According to EnergySage data, cash prices on an average were close to $5/kw three years ago, and have now come down to mid-$3’s, a ~30% or so drop. However, Vikram said that lease prices have remained constant. Installers price their systems based on what they expect customers are willing to pay, rather than their underlying costs (generally in the 20, 30% discount vs. current electricity bills). This also leads to cost differentials across regions as rates vary significantly across service territories due to differences in taxes, volumetric rates, etc. This is in turn the primary driver behind the latest trend towards loans rather than leases, seeing the benefits under this scenario as disproportionately accruing to those pursuing loans.
Cost of solar varies widely by state
We include a chart below illustrating the significant variations in cost by state from the EnergySage presentation. Key to this chart is the low cost in states like Texas, where variable rates are among the cheapest in the country. Mr. Aggarwal emphasized costs in this region had been as low as $2.50/Watt in some regions, reflecting the lower cost of installation. We continue to see the bulk of cost reduction in residential solar as tied to declining installer costs, seeing Germany as a notable datapoint in its low relative cost vs. the US (upwards of ~40% cheaper according to some estimates).
Could loans force leasing companies to offer wider discounts?
The trend towards loans could very well be the 'forcing mechanism' for leasing companies to offer wider discounts. While leasing will always come at a premium to loan products, particularly for marginal customers with weaker FICO scores, it remains unclear how wide this delta will remain down the line.
What kinds of loans are available?
We include a brief comparison of the types of loans available to consumers. The key question for many remains whether to pursue secured or unsecured products. In specific states, customers can also choose from subsidized state loan products. Property Assessed Clean Energy (PACE) is available to customers in California; the state of CA still constitutes roughly ~half of all incremental DG home sales, and ~35% for EnergySage, making this particular subsidy program quite relevant. In Hawaii, customers can opt for the Green Energy Market Securitization Program (GEMS) solar product. These discounted loan programs are typically geared towards customers with relatively lower credit quality.
Unsecured loans should increase solar penetration further
Many consumers are choosing the unsecured loan options, which allows the installer to pay an origination fee of about 10 to 20% of the value of the solar PV system to the loan provider and buy down the loan to as low as 2.9% in interest; typically with a duration of 10 to 20 years. Assuming they qualify on the FICO score, the process is very straight forward for the customer. Further, if the consumer qualifies and can take the ITC, then for the first 12 to 18 months, the loan equals the amount of the ITC, mostly at low to no explicit interest cost.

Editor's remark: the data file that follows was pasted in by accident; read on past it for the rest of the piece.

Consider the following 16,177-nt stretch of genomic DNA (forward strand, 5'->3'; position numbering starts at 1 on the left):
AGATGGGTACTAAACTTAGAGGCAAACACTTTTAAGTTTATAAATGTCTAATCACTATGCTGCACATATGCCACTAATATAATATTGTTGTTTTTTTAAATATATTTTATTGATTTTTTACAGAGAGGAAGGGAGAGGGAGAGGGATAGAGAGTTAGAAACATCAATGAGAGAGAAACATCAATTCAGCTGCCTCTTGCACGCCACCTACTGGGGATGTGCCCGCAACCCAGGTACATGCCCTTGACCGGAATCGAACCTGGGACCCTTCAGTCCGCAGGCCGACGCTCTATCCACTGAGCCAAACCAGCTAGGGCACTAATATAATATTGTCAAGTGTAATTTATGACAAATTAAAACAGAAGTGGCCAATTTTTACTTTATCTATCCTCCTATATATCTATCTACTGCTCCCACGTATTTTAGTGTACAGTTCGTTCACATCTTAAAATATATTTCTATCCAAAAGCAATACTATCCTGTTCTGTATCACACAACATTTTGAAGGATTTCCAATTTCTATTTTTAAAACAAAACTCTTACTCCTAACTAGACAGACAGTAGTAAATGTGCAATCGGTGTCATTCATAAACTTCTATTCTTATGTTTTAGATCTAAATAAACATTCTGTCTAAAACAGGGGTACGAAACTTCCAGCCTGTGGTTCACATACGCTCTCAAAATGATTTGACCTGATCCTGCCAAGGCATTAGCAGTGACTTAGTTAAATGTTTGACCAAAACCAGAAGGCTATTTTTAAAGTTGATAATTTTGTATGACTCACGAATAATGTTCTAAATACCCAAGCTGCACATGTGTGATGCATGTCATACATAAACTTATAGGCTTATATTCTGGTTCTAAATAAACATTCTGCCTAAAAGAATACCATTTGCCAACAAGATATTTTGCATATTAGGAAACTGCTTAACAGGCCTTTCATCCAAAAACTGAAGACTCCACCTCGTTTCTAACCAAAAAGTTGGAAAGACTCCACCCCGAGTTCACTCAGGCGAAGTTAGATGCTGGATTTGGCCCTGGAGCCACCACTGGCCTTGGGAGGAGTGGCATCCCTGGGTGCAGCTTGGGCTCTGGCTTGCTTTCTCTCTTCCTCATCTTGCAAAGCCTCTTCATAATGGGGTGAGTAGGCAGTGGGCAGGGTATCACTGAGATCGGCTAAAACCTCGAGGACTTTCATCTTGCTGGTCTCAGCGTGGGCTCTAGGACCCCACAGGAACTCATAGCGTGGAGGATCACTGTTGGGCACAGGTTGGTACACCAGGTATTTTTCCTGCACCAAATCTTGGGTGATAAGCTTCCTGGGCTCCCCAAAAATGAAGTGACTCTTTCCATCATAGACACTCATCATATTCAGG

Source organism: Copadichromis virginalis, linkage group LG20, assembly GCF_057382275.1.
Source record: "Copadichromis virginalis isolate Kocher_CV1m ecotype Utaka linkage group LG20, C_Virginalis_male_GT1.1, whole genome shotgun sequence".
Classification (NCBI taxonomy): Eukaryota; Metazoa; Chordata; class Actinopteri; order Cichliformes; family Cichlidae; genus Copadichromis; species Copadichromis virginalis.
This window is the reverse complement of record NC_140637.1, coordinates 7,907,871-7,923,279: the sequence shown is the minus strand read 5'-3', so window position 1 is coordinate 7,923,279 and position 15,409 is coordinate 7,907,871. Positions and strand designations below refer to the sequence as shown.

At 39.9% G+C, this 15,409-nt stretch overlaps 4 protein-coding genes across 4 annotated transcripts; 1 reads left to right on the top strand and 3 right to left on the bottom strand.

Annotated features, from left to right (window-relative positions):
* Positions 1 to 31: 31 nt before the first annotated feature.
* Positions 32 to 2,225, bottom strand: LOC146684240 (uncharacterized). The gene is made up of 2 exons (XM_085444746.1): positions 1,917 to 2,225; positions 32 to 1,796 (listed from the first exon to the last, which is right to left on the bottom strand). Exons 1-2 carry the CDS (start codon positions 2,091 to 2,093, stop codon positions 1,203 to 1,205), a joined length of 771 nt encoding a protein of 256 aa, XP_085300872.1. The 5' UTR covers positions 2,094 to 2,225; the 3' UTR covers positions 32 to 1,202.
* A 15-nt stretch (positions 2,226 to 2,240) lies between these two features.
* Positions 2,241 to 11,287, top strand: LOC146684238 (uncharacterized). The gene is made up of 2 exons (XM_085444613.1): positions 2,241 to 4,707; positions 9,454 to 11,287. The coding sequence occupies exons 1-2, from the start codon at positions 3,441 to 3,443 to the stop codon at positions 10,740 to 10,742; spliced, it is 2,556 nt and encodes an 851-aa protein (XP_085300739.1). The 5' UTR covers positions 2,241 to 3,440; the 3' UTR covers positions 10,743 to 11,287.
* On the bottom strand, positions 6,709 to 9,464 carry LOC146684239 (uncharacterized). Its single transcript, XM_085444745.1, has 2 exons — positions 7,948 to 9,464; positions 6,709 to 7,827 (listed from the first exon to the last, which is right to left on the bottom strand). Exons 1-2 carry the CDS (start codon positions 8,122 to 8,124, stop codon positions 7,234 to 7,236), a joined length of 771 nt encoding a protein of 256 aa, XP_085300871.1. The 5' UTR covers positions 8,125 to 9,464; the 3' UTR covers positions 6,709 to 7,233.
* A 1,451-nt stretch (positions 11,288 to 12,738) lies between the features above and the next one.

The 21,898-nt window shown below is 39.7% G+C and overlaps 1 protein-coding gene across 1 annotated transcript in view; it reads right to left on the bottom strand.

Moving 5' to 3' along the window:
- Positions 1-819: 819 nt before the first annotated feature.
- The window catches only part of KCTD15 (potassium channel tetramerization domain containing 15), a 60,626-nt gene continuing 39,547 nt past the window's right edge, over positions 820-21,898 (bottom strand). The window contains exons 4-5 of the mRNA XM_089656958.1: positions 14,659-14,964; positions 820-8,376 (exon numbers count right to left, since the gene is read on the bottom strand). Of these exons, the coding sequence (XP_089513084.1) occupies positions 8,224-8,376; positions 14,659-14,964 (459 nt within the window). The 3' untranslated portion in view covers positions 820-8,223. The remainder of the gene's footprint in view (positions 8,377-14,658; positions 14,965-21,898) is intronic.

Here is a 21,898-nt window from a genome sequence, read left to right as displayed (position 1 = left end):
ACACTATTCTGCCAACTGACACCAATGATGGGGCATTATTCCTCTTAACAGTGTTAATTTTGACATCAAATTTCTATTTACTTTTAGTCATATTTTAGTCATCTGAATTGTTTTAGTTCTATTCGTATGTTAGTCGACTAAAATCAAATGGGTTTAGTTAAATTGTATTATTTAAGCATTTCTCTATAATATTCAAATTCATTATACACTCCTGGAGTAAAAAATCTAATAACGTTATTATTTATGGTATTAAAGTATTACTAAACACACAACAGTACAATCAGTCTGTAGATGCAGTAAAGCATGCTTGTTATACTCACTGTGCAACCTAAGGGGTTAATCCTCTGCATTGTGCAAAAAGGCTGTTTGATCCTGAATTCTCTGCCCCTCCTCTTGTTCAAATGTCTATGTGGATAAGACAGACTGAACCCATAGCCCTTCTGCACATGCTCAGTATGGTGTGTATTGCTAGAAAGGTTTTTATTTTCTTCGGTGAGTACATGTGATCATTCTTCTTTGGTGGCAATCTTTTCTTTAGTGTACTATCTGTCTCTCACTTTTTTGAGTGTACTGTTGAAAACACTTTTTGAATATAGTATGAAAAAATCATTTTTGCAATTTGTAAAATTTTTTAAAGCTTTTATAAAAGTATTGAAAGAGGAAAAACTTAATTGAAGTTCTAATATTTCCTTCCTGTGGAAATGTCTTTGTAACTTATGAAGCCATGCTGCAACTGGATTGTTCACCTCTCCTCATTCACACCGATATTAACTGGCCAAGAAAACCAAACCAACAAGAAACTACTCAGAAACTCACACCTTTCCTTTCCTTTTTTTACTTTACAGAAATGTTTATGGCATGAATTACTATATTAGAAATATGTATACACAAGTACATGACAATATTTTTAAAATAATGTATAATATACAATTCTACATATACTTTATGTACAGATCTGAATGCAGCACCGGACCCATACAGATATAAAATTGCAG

Solar LCOE can be as low as 1-2 cents/kw in Massachusetts
In Massachusetts, factoring in the ITC and Solar Renewable Energy Credits (SRECs) over a 20 year period, EnergySage estimates the solar LCOE is as low as 1-2 ¢/kwh. In New York, with ITC income fund rebates built into the economics, the LCOE is an amazingly low ~3-4 cents/kwh. In the lease model in these markets, the lease provider is looking to charge somewhere between 10 and 12 cents with an escalator of 2 to 3% for the 20 year duration. We suspect the current levels of LCOE are unsustainable and reflect transitional economics for these products as solar subsidies are scaled back in the next couple years.
How do the numbers stack up? Looking at an illustrative example in MA
We illustrate the results from EnergySage's web platform for a typical Massachusetts consumer with a $100/mo bill. While clearly paying cash will always be the lowest cost option (without consideration for fungible alternatives for cash deployment), it's notable to see the wide disparity between the loan vs. lease. The $0-down loan reflects the leveraging of the entire project, including the 30% ITC tax credit. The most aggressive financing programs will offer very low, or interest-free short-duration loans to customers to bridge them until the receipt of the ITC benefits.
Illustrating the Extent of DG Penetration: Where does EnergySage Operate?
Illustrating the wide breadth of markets where DG economics remain interesting, we include a map of both existing and prospective DG markets in which EnergySage operates. While they operate in Florida today, anecdotally the company reports limited sales in this jurisdiction.
Similarly, this does not reflect market penetration 'reversal' when the 30% ITC drops down at the end of 2016. We would expect this map to reflect fewer states in 2017+.
For further background on Solar opportunities:
- Background on Tax Equity Matters – How much does it cost?
- BNEF's take on the solar outlook – US capacity and cost trends
- DG Policy outlook with SunRun - Weighing in on net metering
- The US Solar Policy outlook with SEIA – ITC and trade prospects
- How Cheap can Solar Get? NREL's Take – Why are costs coming down?
- Cracking the Carbon Code – Thoughts on 111(d) compliance at NARUC
- NRG: Picking Apart the Solar Opportunity – The Economics of Solar DG